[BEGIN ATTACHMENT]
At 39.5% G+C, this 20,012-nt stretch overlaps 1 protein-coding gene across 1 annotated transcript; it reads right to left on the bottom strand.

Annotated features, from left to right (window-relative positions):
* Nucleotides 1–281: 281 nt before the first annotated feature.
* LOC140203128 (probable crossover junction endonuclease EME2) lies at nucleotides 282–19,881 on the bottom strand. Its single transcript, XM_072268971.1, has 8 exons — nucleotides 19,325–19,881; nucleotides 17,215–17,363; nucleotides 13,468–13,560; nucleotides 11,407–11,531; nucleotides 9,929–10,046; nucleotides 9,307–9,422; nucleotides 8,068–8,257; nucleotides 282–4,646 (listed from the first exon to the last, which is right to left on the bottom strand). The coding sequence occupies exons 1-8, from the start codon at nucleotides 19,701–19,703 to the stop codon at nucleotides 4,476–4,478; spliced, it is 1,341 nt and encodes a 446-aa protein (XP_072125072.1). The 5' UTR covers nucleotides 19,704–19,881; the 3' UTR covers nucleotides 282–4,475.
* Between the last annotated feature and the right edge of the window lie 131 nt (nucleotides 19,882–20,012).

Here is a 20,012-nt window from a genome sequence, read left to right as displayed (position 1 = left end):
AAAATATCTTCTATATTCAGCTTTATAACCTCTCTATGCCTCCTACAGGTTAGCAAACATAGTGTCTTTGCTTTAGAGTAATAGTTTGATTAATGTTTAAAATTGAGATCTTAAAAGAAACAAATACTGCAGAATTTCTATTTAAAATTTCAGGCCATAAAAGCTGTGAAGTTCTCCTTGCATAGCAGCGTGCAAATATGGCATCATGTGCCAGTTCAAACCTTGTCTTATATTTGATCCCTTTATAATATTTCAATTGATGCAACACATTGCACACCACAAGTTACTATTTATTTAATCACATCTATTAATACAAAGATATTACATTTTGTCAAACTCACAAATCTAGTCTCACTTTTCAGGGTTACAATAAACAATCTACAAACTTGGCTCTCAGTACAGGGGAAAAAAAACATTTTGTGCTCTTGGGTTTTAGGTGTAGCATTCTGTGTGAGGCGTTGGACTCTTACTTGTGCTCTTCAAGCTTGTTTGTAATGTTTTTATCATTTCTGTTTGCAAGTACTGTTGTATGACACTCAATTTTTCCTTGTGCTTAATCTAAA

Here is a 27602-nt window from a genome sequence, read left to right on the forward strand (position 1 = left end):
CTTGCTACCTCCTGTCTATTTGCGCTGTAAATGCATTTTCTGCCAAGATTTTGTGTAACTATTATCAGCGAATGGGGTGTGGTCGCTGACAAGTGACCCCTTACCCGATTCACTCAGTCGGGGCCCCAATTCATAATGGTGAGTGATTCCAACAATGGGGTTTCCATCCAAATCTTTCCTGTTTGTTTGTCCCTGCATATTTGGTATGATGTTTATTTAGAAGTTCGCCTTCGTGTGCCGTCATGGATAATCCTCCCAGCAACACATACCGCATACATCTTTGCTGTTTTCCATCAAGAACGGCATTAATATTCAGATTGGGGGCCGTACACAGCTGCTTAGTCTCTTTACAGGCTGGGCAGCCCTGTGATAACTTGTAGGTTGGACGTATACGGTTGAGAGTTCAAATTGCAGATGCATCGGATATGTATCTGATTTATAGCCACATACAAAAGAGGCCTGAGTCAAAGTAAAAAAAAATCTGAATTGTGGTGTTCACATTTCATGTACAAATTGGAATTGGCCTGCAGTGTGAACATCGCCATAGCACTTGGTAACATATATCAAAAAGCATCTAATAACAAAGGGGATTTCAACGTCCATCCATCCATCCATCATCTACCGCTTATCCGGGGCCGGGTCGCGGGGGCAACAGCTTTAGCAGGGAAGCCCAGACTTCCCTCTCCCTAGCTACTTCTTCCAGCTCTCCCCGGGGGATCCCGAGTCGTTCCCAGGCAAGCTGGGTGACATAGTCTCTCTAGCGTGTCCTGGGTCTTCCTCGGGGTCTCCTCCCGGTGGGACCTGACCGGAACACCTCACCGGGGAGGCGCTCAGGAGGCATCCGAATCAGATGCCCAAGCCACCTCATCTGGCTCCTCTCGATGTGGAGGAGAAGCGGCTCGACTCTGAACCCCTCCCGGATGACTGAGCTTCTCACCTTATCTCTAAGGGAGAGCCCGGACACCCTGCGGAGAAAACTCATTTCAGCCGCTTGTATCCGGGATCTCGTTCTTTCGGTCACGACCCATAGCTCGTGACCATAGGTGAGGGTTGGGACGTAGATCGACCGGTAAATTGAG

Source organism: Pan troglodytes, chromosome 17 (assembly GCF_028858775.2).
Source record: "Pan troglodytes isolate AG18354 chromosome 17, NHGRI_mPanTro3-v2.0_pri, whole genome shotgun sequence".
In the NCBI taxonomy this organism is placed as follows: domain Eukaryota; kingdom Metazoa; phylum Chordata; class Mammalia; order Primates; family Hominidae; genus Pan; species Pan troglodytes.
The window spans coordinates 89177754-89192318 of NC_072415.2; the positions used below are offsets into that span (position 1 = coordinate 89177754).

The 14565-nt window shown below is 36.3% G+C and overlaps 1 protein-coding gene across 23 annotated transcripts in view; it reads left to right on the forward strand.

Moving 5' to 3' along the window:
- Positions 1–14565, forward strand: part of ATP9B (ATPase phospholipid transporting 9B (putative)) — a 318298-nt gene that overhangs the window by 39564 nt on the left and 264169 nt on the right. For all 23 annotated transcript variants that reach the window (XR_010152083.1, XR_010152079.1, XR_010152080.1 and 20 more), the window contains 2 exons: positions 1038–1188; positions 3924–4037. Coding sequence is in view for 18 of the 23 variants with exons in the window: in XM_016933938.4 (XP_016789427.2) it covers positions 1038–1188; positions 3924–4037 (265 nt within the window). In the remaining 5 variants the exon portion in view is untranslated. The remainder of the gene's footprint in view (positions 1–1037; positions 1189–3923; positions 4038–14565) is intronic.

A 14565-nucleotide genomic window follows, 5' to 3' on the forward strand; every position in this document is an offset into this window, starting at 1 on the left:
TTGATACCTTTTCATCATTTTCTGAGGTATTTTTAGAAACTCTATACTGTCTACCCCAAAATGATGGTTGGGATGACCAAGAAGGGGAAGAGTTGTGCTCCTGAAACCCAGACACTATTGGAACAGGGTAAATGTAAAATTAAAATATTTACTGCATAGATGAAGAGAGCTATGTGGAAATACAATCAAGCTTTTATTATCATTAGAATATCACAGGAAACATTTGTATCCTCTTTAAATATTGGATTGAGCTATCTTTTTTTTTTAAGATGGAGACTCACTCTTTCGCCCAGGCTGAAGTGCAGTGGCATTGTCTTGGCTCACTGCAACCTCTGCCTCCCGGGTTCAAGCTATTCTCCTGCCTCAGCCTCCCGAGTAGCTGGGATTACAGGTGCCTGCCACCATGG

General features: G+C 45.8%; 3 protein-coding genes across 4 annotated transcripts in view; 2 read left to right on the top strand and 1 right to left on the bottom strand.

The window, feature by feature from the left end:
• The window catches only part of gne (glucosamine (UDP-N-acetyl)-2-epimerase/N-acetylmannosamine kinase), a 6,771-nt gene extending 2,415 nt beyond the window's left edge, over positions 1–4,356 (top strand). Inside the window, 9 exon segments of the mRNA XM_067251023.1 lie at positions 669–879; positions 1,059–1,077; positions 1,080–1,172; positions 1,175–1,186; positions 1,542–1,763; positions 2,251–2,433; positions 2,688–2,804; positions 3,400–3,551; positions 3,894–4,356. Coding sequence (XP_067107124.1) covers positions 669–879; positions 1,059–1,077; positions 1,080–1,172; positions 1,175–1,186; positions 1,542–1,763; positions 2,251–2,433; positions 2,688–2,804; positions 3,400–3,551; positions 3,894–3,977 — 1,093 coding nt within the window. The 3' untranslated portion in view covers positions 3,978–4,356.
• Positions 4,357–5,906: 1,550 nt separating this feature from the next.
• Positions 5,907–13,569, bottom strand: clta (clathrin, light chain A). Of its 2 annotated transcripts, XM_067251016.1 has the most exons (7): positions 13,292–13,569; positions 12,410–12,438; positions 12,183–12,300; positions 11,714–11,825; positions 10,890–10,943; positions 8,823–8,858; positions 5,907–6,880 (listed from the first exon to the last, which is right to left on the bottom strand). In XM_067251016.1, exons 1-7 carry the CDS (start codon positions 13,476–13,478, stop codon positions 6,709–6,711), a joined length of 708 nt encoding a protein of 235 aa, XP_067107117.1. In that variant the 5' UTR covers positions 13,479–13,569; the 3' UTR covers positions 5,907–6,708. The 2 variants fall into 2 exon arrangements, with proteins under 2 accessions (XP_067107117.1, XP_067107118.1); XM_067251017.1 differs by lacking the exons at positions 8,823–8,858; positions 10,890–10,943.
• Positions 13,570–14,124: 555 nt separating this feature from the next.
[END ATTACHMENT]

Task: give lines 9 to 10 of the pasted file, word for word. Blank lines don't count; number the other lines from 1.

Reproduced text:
CTTGCTACCTCCTGTCTATTTGCGCTGTAAATGCATTTTCTGCCAAGATTTTGTGTAACTATTATCAGCGAATGGGGTGTGGTCGCTGACAAGTGACCCCTTACCCGATTCACTCAGTCGGGGCCCCAATTCATAATGGTGAGTGATTCCAACAATGGGGTTTCCATCCAAATCTTTCCTGTTTGTTTGTCCCTGCATATTTGGTATGATGTTTATTTAGAAGTTCGCCTTCGTGTGCCGTCATGGATAATCCTCCCAGCAACACATACCGCATACATCTTTGCTGTTTTCCATCAAGAACGGCATTAATATTCAGATTGGGGGCCGTACACAGCTGCTTAGTCTCTTTACAGGCTGGGCAGCCCTGTGATAACTTGTAGGTTGGACGTATACGGTTGAGAGTTCAAATTGCAGATGCATCGGATATGTATCTGATTTATAGCCACATACAAAAGAGGCCTGAGTCAAAGTAAAAAAAAATCTGAATTGTGGTGTTCACATTTCATGTACAAATTGGAATTGGCCTGCAGTGTGAACATCGCCATAGCACTTGGTAACATATATCAAAAAGCATCTAATAACAAAGGGGATTTCAACGTCCATCCATCCATCCATCATCTACCGCTTATCCGGGGCCGGGTCGCGGGGGCAACAGCTTTAGCAGGGAAGCCCAGACTTCCCTCTCCCTAGCTACTTCTTCCAGCTCTCCCCGGGGGATCCCGAGTCGTTCCCAGGCAAGCTGGGTGACATAGTCTCTCTAGCGTGTCCTGGGTCTTCCTCGGGGTCTCCTCCCGGTGGGACCTGACCGGAACACCTCACCGGGGAGGCGCTCAGGAGGCATCCGAATCAGATGCCCAAGCCACCTCATCTGGCTCCTCTCGATGTGGAGGAGAAGCGGCTCGACTCTGAACCCCTCCCGGATGACTGAGCTTCTCACCTTATCTCTAAGGGAGAGCCCGGACACCCTGCGGAGAAAACTCATTTCAGCCGCTTGTATCCGGGATCTCGTTCTTTCGGTCACGACCCATAGCTCGTGACCATAGGTGAGGGTTGGGACGTAGATCGACCGGTAAATTGAG

Source organism: Pan troglodytes, chromosome 17 (assembly GCF_028858775.2).